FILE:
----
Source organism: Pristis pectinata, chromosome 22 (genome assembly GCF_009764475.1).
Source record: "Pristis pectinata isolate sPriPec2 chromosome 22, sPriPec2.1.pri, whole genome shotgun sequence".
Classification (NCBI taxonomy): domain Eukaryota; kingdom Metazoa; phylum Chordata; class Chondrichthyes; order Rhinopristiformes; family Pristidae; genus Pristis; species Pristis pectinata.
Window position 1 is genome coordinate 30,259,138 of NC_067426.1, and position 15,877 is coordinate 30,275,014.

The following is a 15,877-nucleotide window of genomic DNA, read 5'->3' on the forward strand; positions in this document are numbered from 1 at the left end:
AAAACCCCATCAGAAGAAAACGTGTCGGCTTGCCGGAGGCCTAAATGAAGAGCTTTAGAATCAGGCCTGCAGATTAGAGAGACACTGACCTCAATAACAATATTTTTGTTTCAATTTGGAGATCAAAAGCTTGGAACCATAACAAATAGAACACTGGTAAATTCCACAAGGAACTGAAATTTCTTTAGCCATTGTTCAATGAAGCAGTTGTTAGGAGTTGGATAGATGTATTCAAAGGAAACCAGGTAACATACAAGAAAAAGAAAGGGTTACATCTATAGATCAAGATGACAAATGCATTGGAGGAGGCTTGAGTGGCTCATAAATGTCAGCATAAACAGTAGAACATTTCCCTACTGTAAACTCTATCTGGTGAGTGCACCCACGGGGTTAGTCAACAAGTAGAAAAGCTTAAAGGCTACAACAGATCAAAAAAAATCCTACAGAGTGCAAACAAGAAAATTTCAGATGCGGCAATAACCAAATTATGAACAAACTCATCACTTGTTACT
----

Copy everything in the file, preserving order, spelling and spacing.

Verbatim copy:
Source organism: Pristis pectinata, chromosome 22 (genome assembly GCF_009764475.1).
Source record: "Pristis pectinata isolate sPriPec2 chromosome 22, sPriPec2.1.pri, whole genome shotgun sequence".
Classification (NCBI taxonomy): domain Eukaryota; kingdom Metazoa; phylum Chordata; class Chondrichthyes; order Rhinopristiformes; family Pristidae; genus Pristis; species Pristis pectinata.
Window position 1 is genome coordinate 30,259,138 of NC_067426.1, and position 15,877 is coordinate 30,275,014.

The following is a 15,877-nucleotide window of genomic DNA, read 5'->3' on the forward strand; positions in this document are numbered from 1 at the left end:
AAAACCCCATCAGAAGAAAACGTGTCGGCTTGCCGGAGGCCTAAATGAAGAGCTTTAGAATCAGGCCTGCAGATTAGAGAGACACTGACCTCAATAACAATATTTTTGTTTCAATTTGGAGATCAAAAGCTTGGAACCATAACAAATAGAACACTGGTAAATTCCACAAGGAACTGAAATTTCTTTAGCCATTGTTCAATGAAGCAGTTGTTAGGAGTTGGATAGATGTATTCAAAGGAAACCAGGTAACATACAAGAAAAAGAAAGGGTTACATCTATAGATCAAGATGACAAATGCATTGGAGGAGGCTTGAGTGGCTCATAAATGTCAGCATAAACAGTAGAACATTTCCCTACTGTAAACTCTATCTGGTGAGTGCACCCACGGGGTTAGTCAACAAGTAGAAAAGCTTAAAGGCTACAACAGATCAAAAAAAATCCTACAGAGTGCAAACAAGAAAATTTCAGATGCGGCAATAACCAAATTATGAACAAACTCATCACTTGTTACT